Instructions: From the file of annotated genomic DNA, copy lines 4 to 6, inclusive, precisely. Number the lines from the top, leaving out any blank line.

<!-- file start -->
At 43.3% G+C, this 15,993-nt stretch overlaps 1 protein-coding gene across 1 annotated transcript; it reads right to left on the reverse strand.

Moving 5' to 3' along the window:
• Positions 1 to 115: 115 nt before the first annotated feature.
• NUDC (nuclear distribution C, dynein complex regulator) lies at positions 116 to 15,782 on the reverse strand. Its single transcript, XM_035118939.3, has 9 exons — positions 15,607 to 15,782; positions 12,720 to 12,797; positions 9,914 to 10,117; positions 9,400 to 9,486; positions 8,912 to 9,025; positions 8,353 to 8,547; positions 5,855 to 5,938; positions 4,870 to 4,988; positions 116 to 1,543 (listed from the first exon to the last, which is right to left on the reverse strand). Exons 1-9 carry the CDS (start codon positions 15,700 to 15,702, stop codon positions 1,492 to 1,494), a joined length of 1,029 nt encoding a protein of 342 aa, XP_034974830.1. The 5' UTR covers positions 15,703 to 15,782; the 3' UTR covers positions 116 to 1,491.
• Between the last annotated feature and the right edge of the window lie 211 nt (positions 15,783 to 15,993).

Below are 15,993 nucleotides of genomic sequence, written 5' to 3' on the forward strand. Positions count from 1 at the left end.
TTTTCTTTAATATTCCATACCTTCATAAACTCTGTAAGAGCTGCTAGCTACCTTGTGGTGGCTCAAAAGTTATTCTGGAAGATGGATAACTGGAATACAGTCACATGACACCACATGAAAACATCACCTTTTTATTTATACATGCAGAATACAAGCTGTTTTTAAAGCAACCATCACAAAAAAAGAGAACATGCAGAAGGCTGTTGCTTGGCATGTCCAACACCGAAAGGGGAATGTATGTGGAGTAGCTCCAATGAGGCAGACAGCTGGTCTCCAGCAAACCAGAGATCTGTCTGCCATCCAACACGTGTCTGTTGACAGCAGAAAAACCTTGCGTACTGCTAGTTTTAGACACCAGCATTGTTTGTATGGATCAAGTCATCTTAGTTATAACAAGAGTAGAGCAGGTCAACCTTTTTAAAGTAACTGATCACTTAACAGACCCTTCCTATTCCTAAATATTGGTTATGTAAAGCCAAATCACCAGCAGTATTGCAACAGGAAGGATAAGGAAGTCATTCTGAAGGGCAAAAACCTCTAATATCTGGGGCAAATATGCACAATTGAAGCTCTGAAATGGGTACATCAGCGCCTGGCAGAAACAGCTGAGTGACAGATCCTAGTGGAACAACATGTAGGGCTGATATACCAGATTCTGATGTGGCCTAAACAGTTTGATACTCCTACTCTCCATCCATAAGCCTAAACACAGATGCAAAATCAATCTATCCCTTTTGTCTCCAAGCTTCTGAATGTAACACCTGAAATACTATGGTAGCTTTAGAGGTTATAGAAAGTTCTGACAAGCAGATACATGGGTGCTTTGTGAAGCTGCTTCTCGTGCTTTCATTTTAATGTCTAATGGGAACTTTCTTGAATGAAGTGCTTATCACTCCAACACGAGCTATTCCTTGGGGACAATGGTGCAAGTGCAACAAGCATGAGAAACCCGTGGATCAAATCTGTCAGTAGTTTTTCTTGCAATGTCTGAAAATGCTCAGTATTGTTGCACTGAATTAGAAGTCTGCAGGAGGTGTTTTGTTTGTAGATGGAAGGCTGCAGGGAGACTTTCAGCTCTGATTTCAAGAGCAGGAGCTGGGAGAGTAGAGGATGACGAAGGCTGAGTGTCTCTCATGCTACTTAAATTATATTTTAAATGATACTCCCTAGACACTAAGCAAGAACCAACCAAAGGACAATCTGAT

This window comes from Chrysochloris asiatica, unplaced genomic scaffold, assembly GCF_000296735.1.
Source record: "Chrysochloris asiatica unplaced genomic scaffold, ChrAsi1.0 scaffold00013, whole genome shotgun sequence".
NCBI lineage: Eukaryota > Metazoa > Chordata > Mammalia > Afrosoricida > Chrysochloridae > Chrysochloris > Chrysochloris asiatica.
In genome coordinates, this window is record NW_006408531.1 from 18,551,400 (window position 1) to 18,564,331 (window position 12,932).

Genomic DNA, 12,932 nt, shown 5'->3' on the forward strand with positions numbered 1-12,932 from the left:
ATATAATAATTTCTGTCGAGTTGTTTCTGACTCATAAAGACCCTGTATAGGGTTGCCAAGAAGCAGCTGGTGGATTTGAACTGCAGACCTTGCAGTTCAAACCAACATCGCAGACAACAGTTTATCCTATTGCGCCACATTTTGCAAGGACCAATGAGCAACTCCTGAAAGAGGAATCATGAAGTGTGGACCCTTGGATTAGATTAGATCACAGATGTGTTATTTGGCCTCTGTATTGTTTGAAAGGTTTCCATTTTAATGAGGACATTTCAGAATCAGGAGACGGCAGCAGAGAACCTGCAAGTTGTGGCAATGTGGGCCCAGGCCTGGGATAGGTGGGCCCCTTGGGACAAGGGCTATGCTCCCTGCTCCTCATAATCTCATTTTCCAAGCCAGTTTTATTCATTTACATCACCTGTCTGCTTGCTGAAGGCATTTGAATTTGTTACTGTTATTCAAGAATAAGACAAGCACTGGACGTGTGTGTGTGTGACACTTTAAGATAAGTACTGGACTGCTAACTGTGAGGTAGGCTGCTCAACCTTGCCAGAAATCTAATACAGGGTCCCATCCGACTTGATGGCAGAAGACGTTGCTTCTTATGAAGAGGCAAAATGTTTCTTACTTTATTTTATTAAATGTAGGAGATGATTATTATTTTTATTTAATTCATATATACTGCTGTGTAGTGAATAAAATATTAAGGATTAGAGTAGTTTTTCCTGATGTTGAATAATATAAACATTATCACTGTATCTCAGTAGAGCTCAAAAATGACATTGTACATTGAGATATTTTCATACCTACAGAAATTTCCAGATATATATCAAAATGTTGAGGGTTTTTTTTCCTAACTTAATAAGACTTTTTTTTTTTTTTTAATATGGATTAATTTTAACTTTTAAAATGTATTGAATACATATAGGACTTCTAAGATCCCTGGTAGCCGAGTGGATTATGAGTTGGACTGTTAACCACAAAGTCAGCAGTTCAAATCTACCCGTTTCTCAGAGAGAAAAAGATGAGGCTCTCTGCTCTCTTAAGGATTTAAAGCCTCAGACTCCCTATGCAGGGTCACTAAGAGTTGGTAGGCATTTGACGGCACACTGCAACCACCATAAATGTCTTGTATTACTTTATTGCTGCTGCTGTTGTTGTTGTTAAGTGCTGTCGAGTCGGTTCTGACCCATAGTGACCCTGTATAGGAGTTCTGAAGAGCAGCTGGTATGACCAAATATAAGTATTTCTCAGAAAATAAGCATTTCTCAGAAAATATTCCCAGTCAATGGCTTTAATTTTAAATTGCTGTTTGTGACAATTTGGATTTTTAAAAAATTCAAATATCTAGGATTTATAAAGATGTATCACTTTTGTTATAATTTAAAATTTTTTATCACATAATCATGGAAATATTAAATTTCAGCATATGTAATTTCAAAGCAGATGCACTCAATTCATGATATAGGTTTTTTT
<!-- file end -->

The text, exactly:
• NUDC (nuclear distribution C, dynein complex regulator) lies at positions 116 to 15,782 on the reverse strand. Its single transcript, XM_035118939.3, has 9 exons — positions 15,607 to 15,782; positions 12,720 to 12,797; positions 9,914 to 10,117; positions 9,400 to 9,486; positions 8,912 to 9,025; positions 8,353 to 8,547; positions 5,855 to 5,938; positions 4,870 to 4,988; positions 116 to 1,543 (listed from the first exon to the last, which is right to left on the reverse strand). Exons 1-9 carry the CDS (start codon positions 15,700 to 15,702, stop codon positions 1,492 to 1,494), a joined length of 1,029 nt encoding a protein of 342 aa, XP_034974830.1. The 5' UTR covers positions 15,703 to 15,782; the 3' UTR covers positions 116 to 1,491.
• Between the last annotated feature and the right edge of the window lie 211 nt (positions 15,783 to 15,993).

Below are 15,993 nucleotides of genomic sequence, written 5' to 3' on the forward strand. Positions count from 1 at the left end.